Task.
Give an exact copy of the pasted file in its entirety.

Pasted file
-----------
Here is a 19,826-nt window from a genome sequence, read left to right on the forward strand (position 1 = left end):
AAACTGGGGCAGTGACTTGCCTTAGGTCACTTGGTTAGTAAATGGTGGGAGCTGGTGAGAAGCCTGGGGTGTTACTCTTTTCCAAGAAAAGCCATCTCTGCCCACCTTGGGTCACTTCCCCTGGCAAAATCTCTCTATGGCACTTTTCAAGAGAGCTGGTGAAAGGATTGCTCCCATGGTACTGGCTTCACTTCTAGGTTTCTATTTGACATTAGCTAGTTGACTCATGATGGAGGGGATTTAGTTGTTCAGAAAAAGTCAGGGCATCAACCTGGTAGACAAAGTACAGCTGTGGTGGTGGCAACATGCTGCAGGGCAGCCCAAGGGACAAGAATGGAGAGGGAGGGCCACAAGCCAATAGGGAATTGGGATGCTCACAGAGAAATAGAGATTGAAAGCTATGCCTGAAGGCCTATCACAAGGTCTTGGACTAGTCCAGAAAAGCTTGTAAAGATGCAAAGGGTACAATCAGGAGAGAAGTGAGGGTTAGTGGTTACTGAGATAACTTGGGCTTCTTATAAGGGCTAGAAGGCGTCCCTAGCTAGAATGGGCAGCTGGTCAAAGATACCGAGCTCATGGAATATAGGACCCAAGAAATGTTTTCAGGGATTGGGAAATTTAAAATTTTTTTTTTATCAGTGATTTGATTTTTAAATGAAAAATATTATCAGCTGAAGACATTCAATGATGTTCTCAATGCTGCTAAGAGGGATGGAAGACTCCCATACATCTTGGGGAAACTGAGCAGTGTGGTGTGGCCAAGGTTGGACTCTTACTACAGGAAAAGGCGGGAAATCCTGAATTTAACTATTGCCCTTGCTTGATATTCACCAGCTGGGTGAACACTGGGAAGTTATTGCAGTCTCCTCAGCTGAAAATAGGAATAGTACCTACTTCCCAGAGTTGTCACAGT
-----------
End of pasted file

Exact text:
Here is a 19,826-nt window from a genome sequence, read left to right on the forward strand (position 1 = left end):
AAACTGGGGCAGTGACTTGCCTTAGGTCACTTGGTTAGTAAATGGTGGGAGCTGGTGAGAAGCCTGGGGTGTTACTCTTTTCCAAGAAAAGCCATCTCTGCCCACCTTGGGTCACTTCCCCTGGCAAAATCTCTCTATGGCACTTTTCAAGAGAGCTGGTGAAAGGATTGCTCCCATGGTACTGGCTTCACTTCTAGGTTTCTATTTGACATTAGCTAGTTGACTCATGATGGAGGGGATTTAGTTGTTCAGAAAAAGTCAGGGCATCAACCTGGTAGACAAAGTACAGCTGTGGTGGTGGCAACATGCTGCAGGGCAGCCCAAGGGACAAGAATGGAGAGGGAGGGCCACAAGCCAATAGGGAATTGGGATGCTCACAGAGAAATAGAGATTGAAAGCTATGCCTGAAGGCCTATCACAAGGTCTTGGACTAGTCCAGAAAAGCTTGTAAAGATGCAAAGGGTACAATCAGGAGAGAAGTGAGGGTTAGTGGTTACTGAGATAACTTGGGCTTCTTATAAGGGCTAGAAGGCGTCCCTAGCTAGAATGGGCAGCTGGTCAAAGATACCGAGCTCATGGAATATAGGACCCAAGAAATGTTTTCAGGGATTGGGAAATTTAAAATTTTTTTTTTATCAGTGATTTGATTTTTAAATGAAAAATATTATCAGCTGAAGACATTCAATGATGTTCTCAATGCTGCTAAGAGGGATGGAAGACTCCCATACATCTTGGGGAAACTGAGCAGTGTGGTGTGGCCAAGGTTGGACTCTTACTACAGGAAAAGGCGGGAAATCCTGAATTTAACTATTGCCCTTGCTTGATATTCACCAGCTGGGTGAACACTGGGAAGTTATTGCAGTCTCCTCAGCTGAAAATAGGAATAGTACCTACTTCCCAGAGTTGTCACAGT